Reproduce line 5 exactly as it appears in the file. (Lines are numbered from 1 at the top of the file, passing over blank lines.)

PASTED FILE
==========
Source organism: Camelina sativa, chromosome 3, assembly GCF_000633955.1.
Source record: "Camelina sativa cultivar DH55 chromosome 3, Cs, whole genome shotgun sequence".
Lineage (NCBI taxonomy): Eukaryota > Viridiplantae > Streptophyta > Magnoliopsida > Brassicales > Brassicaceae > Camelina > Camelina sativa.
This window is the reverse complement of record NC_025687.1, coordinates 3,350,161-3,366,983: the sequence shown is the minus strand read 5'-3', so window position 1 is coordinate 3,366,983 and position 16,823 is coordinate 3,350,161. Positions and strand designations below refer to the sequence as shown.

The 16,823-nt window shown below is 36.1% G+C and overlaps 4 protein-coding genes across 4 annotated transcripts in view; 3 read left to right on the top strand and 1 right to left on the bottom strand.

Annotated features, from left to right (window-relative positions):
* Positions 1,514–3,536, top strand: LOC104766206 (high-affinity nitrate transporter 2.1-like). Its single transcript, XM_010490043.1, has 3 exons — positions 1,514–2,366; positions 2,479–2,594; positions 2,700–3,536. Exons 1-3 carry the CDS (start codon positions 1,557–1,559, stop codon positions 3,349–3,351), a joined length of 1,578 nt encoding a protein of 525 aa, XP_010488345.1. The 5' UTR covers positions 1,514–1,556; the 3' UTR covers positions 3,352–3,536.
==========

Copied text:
The 16,823-nt window shown below is 36.1% G+C and overlaps 4 protein-coding genes across 4 annotated transcripts in view; 3 read left to right on the top strand and 1 right to left on the bottom strand.